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#ThunderRank: No. 6 – Domantas Sabonis

#ThunderRank: No. 6 – Domantas Sabonis
March 8, 2016; Las Vegas, NV, USA; Gonzaga Bulldogs forward Domantas Sabonis (11) celebrates against the Saint Mary's Gaels during the first half in the finals of the women's West Coast Conference tournament at Orleans Arena. Mandatory Credit: Kyle Terada-USA TODAY Sports
#ThunderRank – A look at the top 17 players for the Thunder and how their seasons might shake outPlayer Summary

I used to think I was pretty knowledgeable about the NBA Draft. Then I started writing about the Oklahoma City Thunder. Every year, I try to write a pre-draft article on who the Thunder may take, and every year I’m terribly off. Three years ago, I predicted the Thunder would draft Mitch McGary….in the second round. In addition, I had no idea who Josh Huestis was when the Thunder took him with the 29th pick. In my defense, though, no one knew who Huestis was when he got drafted. This past draft, with the Thunder trading away all their picks in previous deals, I figured the Thunder would likely try to obtain either a late first round pick or a 2nd rounder. I thought the Thunder could possibly grab Thon Maker or Caris LeVert if they slipped into the late first round (they didn’t slip). Or maybe they could take Gary Payton II or Kay Felder in the 2nd round (they didn’t).

But once again, the Thunder flipped the script on any prediction I made about the team and this draft. The morning leading up to the draft, the rumors began circulating that the Thunder were possibly shopping Serge Ibaka. Even though Ibaka was heading into the final year of his deal, many thought there was no way the Thunder were going to mess with their team chemistry after coming within 5 minutes of the NBA Finals. They thought Durant would return and the team would go into the next season basically intact from the previous season.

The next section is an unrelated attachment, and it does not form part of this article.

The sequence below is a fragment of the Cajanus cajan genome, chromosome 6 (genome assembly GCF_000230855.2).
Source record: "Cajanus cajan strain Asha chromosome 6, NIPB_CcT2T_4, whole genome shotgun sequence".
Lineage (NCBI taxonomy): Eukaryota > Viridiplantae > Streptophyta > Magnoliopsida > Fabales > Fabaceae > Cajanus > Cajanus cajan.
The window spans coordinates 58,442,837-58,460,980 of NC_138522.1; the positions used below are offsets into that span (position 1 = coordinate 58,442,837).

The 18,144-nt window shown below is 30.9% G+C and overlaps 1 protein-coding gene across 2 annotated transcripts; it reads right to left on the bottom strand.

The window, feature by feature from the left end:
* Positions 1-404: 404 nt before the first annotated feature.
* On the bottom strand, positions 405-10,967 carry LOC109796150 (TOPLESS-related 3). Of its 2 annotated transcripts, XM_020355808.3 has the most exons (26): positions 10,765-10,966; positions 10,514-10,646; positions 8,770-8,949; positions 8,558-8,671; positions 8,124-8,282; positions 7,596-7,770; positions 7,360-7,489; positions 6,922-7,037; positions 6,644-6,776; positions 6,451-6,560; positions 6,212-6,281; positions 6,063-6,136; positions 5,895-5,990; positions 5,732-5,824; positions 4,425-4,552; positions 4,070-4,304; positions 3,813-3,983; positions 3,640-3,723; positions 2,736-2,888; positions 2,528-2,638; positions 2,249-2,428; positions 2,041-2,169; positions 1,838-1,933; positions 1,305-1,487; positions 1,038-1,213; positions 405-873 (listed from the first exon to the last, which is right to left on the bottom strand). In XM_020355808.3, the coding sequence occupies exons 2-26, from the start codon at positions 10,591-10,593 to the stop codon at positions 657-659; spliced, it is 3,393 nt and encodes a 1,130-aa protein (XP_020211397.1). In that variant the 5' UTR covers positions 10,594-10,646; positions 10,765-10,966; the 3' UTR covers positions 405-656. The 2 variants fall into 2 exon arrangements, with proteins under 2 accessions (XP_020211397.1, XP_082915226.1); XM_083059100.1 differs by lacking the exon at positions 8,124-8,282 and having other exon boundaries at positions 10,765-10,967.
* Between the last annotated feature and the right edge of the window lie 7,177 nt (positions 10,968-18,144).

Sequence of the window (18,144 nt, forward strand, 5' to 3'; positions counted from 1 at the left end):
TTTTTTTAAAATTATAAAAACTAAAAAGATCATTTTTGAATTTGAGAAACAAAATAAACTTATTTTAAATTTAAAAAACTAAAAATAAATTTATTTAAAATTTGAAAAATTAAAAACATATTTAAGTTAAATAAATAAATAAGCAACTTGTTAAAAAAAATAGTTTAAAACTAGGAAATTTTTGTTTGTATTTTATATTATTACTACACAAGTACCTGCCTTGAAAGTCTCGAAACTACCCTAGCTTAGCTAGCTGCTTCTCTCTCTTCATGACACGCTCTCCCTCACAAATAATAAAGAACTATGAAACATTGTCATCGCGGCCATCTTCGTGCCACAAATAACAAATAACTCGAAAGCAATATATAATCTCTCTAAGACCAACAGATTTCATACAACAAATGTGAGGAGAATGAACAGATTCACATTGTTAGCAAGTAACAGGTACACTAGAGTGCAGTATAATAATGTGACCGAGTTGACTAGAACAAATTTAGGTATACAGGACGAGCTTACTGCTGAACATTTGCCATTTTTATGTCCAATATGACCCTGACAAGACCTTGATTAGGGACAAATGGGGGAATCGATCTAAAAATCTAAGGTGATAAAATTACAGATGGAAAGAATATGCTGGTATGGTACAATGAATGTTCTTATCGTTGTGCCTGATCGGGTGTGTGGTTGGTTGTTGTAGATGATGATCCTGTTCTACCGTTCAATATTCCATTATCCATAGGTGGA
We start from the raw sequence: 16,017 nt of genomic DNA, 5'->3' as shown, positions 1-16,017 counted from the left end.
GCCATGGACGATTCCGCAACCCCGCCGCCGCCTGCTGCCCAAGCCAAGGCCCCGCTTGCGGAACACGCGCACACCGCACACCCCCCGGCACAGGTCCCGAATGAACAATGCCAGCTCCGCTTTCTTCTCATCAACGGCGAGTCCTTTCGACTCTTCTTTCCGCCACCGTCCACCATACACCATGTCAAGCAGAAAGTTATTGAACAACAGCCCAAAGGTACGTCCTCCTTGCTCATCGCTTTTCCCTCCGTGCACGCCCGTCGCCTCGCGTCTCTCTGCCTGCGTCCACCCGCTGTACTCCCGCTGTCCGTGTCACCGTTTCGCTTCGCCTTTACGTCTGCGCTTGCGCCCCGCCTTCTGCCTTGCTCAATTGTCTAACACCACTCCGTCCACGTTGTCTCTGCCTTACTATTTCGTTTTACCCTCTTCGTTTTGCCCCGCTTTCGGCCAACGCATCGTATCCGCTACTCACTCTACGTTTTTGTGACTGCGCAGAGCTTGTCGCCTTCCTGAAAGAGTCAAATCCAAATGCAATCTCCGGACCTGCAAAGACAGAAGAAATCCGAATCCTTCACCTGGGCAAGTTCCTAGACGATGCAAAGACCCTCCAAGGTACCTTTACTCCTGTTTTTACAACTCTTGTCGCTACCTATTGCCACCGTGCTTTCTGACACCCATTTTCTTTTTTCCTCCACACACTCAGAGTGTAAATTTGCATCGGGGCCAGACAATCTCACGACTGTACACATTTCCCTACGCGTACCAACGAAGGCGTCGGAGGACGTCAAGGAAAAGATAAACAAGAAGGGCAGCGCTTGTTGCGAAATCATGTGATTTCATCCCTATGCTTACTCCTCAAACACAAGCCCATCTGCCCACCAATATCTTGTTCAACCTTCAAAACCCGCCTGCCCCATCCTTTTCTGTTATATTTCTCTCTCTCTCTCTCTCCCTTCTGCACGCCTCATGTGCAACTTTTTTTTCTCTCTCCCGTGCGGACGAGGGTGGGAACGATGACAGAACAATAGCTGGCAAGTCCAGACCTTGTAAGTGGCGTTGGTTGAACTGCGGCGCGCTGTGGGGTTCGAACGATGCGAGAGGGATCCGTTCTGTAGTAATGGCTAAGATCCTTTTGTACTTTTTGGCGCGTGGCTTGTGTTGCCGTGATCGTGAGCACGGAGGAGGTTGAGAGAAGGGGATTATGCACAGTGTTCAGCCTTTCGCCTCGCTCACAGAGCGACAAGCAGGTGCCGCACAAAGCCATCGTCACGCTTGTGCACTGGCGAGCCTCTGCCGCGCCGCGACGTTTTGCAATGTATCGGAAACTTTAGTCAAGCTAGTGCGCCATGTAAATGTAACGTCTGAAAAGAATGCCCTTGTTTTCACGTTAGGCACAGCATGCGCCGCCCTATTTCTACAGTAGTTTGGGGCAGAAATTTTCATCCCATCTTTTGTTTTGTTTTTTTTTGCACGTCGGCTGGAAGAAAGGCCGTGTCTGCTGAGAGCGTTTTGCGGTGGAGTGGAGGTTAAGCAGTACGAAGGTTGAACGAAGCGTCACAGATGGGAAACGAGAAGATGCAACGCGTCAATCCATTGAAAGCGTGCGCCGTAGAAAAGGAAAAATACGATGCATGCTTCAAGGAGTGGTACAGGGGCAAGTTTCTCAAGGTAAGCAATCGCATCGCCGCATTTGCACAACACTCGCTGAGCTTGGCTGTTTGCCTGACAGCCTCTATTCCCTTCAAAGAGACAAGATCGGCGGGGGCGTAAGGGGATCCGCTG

Then it happened. ESPN showed a shot of the Magic’s draft war room before their selection was to be announced. Everyone in the war room was clapping and cheering like they had won something. Initially, when I saw this, I thought to myself, “Why the hell are they so happy?” Then, NBA Commissioner Adam Silver announced the selection of Domantas Sabonis, and I was even more perplexed. I mean, Sabonis was good in college, but I didn’t think he warranted the applause and cheer that was going on in the Magic’s war room. They were cheering like they had finally acquired the final piece to a championship puzzle. I began to wonder whether Magic GM Rob Hennigan thought he had drafted Arvydas Sabonis.

Word got out several minutes later that Oklahoma City had indeed traded Ibaka and it was to Orlando in exchange for Victor Oladipo, Ersan Ilyasova, and the rights to Sabonis. After the initial shock wore off that one of the pillars of the Thunder had been traded, my first reaction was, “Wow! They were cheering like that for Serge Ibaka? He’s going to love it in Orlando.” My subsequent thoughts after that dealt with the players the Thunder had acquired. In regards to Sabonis, I look at him as a cross between Nick Collison and Mitch McGary. Someone who’s had the game ingrained into his DNA, but also someone who as athletic enough and skilled enough to be productive while on the floor.